“There are a lot of people who are skeptical or against the agreements because they don’t trust the Farc and they don’t trust the government either, and they have good reasons for that”, explains Kristian Herbolzheimer, expert in conflict resolution at Conciliation Resources. who consulted the negotiators of the Colombian peace process.
A well-known skeptic is Sigifredo LÃ³pez, who spent seven years as a Farc hostage in rebel camps after a guerrilla commando kidnapped him and 11 fellow regional lawmakers in Cali in 2002. In 2007, all of his colleagues reported. were killed in a confusing incident that the Farc believed to be a rescue attempt. LÃ³pez was the only survivor and after his release was falsely accused of orchestrating the kidnapping. He was then cleared of all charges.
Although he believes the Colombian government has given in too much to the Farc, LÃ³pez is convinced that the Colombians must approve the peace agreement. “I would love to see them in prison, but it is an act of responsibility to future generations to see this deal come to pass,” he said in a recent interview at his offices in downtown Cali.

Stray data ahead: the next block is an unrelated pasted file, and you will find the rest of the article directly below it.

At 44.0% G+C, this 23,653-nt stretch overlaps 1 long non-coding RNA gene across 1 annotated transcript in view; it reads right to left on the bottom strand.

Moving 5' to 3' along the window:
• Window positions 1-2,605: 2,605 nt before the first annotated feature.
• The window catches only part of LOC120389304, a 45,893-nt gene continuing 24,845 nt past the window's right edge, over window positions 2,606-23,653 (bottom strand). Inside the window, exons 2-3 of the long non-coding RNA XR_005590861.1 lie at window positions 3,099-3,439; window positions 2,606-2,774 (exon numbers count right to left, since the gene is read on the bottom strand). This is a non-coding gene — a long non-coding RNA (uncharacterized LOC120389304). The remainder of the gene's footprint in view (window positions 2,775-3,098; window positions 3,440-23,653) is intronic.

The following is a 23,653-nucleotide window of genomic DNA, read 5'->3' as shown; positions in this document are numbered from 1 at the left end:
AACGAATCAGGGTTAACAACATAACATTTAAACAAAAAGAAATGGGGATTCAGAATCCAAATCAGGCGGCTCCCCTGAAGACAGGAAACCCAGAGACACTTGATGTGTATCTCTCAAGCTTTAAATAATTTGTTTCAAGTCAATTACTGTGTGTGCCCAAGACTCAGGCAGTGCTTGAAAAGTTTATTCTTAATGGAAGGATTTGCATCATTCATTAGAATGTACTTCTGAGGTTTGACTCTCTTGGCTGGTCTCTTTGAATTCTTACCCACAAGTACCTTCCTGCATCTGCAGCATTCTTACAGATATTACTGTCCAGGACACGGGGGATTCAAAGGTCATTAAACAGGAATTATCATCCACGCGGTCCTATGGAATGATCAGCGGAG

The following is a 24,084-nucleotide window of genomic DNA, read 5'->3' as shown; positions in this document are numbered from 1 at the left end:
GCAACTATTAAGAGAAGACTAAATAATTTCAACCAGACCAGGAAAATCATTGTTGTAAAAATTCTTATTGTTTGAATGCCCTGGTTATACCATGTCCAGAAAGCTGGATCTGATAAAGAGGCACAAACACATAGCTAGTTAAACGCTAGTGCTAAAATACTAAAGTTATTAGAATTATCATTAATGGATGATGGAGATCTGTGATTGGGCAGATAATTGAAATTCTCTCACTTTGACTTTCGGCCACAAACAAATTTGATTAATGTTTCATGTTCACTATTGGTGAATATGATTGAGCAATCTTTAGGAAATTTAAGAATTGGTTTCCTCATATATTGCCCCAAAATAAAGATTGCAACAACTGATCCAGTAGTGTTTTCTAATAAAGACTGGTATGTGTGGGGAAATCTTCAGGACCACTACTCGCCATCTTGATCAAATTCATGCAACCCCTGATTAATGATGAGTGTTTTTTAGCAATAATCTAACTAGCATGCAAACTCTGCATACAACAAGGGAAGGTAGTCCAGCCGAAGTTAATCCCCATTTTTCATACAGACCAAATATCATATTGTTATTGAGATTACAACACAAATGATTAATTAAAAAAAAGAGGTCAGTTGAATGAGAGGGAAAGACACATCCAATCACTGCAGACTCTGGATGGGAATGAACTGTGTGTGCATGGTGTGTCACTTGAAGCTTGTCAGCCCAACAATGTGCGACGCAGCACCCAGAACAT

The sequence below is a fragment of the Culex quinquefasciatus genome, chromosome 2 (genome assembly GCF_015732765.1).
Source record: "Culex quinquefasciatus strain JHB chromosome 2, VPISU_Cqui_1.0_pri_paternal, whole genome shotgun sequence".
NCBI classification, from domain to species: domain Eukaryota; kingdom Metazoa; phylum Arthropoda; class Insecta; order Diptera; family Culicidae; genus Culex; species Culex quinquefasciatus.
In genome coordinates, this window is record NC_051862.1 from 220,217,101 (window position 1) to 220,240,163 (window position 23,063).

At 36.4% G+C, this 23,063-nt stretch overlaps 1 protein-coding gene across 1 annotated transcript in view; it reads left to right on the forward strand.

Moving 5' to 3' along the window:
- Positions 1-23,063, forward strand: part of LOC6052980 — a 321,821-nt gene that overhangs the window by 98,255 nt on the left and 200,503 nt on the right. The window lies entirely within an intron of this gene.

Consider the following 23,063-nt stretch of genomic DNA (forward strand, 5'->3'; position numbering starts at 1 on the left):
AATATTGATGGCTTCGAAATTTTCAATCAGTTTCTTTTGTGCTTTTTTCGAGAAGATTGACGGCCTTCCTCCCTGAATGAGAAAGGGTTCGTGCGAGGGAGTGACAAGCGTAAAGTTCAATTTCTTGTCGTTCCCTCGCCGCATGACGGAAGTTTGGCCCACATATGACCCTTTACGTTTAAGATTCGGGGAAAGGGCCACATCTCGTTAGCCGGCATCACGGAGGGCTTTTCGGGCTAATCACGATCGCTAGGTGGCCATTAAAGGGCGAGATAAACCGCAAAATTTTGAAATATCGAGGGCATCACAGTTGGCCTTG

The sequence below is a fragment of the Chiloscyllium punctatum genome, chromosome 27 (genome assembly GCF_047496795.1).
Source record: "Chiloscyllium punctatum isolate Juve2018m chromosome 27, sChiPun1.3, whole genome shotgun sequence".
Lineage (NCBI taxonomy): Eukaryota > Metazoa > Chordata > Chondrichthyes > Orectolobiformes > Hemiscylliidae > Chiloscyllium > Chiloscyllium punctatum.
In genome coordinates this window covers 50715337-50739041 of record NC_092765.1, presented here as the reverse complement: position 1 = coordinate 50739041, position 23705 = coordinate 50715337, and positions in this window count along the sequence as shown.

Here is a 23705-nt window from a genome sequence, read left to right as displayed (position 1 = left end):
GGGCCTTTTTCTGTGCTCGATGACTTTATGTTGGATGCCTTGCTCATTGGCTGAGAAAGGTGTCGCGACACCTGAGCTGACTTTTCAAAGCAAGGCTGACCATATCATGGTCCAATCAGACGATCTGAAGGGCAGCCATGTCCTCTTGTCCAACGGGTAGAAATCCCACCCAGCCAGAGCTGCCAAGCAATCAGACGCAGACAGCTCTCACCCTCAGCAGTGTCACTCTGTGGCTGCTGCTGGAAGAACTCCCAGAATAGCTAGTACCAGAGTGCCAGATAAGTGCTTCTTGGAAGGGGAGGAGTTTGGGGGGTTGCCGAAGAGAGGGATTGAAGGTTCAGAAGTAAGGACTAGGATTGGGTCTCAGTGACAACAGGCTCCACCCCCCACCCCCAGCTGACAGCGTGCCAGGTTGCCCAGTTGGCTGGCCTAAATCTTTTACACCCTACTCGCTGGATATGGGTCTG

Herbolzheimer, the mediator, said that while negotiating the deal was difficult, implementing it could prove to be an even more difficult task. âThe main challenge in any peace process is to turn words into action,â he said.
Potential spoilers abound. Colombia’s smallest guerrilla group, the ELN, said it was keen to negotiate a peace deal as well, but showed no signs of being serious about it, continuing to kidnap civilians and attack infrastructure. . Renegade members of the Farc could find refuge within the ranks of the smaller guerrilla group.
Organized criminal groups born out of demobilized right-wing militias also pose a threat to peacebuilding.
But in a world ravaged by conflict, Colombia has become a sign of hope, Herbolzheimer said. “It shows that, however complex a conflict, if there is political will, there is a political solution.”